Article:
TTS may be seen from day 4 until day 42. It can present with the following symptoms (but not limited to):

  • Headache
  • Blurred vision
  • Reduced consciousness
  • Abdominal pain
  • Leg pain

It requires urgent medical assessment with GP or emergency department, and can be diagnosed with a simple blood test.

Rare side effect after Pfizer

The most common rare, but significant side effect from the Pfizer vaccination that we know of is Myocarditis or Pericarditis. This can present with symptoms including (but not limited to):

  • Chest pain
  • Shortness of breath
  • Rapid heart beat or palpitations (arrhythmias) of the heart
  • Swelling of the feet, ankles or legs
  • Fatigue
  • Generalised symptoms of an infection, such as headache, body aches, joint pain, fever, sore throat or diarrhoea

Out of the 7.2 million doses of the Pfizer vaccine administered at 15th August there were 188 suspected cases of myocarditis or pericarditis, and no deaths. Most of these cases are mild. That is a risk of approximately 1:40,000. Young people with structural heart disease or arrhythmias are encouraged to seek their cardiologist’s advice before a Pfizer vaccination.

If the above symptoms develop, urgent medical assessment should be sought via a general practitioner, emergency department or cardiologist and tests which include an ECG, cardiac enzymes and echocardiogram can be done to assist the diagnosis.

Comparison of effectiveness:

Pfizer is slightly better at preventing symptomatic COVID (cold-like or flu-like symptoms) – 95% protection after the 2nd dose. With AstraZeneca it is approximately 60% if the booster is at 6 weeks and approximately 80% if the booster is at 12 weeks.

However, the purpose of the vaccination is protection from severe COVID-19 (which is hospitalisation, or being on a ventilator in hospital) or death. Both vaccines give at least 95% protection from severe COVID and death.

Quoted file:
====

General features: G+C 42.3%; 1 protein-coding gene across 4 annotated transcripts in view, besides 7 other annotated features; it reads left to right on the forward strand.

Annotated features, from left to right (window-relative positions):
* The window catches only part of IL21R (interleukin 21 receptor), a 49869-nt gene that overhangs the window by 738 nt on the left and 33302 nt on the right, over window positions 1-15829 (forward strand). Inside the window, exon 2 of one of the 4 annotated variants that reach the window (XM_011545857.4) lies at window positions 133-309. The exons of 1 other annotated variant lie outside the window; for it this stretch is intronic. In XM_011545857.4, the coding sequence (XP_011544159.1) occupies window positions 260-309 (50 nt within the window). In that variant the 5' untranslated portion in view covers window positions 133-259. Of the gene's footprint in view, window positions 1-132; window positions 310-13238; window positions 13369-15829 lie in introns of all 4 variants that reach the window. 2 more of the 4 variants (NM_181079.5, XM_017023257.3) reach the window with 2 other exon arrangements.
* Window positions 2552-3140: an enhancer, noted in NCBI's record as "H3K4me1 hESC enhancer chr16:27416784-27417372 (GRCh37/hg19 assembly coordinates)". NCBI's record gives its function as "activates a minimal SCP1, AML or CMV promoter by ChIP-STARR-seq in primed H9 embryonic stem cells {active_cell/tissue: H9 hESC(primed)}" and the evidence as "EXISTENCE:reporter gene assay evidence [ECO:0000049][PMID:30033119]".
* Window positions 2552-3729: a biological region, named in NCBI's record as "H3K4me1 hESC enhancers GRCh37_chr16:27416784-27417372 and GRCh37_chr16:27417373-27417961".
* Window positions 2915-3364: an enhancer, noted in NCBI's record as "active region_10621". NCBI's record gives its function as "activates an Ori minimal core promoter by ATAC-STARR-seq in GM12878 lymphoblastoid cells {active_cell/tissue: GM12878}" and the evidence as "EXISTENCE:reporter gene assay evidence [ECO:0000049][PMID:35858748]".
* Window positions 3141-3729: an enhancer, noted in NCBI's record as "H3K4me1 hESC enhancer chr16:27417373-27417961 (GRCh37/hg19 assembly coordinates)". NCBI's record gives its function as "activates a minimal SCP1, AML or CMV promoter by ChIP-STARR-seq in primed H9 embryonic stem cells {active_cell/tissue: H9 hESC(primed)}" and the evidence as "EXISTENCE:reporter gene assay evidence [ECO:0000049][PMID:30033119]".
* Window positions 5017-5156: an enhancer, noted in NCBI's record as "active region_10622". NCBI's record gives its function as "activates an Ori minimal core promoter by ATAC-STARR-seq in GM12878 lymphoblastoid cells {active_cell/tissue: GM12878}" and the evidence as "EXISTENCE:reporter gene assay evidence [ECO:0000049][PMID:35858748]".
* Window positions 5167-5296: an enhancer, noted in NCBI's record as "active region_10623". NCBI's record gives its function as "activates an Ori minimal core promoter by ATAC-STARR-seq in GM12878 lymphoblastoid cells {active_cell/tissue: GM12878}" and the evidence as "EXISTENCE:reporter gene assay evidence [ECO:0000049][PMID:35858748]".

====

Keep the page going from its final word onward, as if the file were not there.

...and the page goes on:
So… if the purpose is to prevent severe COVID (which many would argue), they are both similar in effectiveness.

The risk of a severe or fatal outcome from COVID-19 is much lower in young people, therefore the relative risk of adverse reaction from the AstraZeneca vaccine is higher.

Of course in the context of an “outbreak” the risk of COVID 19, and a severe outcome from the disease itself increases.

Immunity to coronaviruses wanes over time (eg: 6 months), whether that immunity is from an acquired infection or by vaccination. A recent study showed that the immunity waned more slowly with the AstraZeneca vaccination than with the Pfizer vaccination.

There are so many different variables, many different pros and cons for each vaccination and this discussion could go for hours or more. It’s very difficult to work out the odds of benefit / risk for any individual person.

Current Government Guidelines re: Pfizer and AstraZenica

As at the current date, due to supply chain constraints, we can only vaccinate people between the ages of 16-59 with Pfizer and those with specified medical conditions outside those ages.

Pregnant women who get COVID-19 have an increased risk of severe illness and adverse pregnancy outcomes, and are a priority to get vaccinated with the Pfizer vaccination. A recent information release from Chief Medical Officer for NSW, Dr Kerry Chant, says there is no evidence to date that COVID-19 vaccination affects the ability to conceive.

Most general practices have plenty of AstraZeneca to give right away, and can begin patients on the journey to being “fully” vaccinated. Those practices are bit by bit working through eligible patients for Pfizer first, and it will take longer to get a Pfizer vaccination. It may be at least a month or two before we can offer Pfizer outside the current guidelines – that is pure speculation on my part. This means that each individual who chooses to get vaccinated is likely to be faced with discerning the choice between getting AstraZeneca now, or at least some weeks to start a Pfizer vaccination course.

Most general practices are receiving very many requests every day, to vaccinate people outside the government guidelines we are given. We are obliged to stick within the guidelines.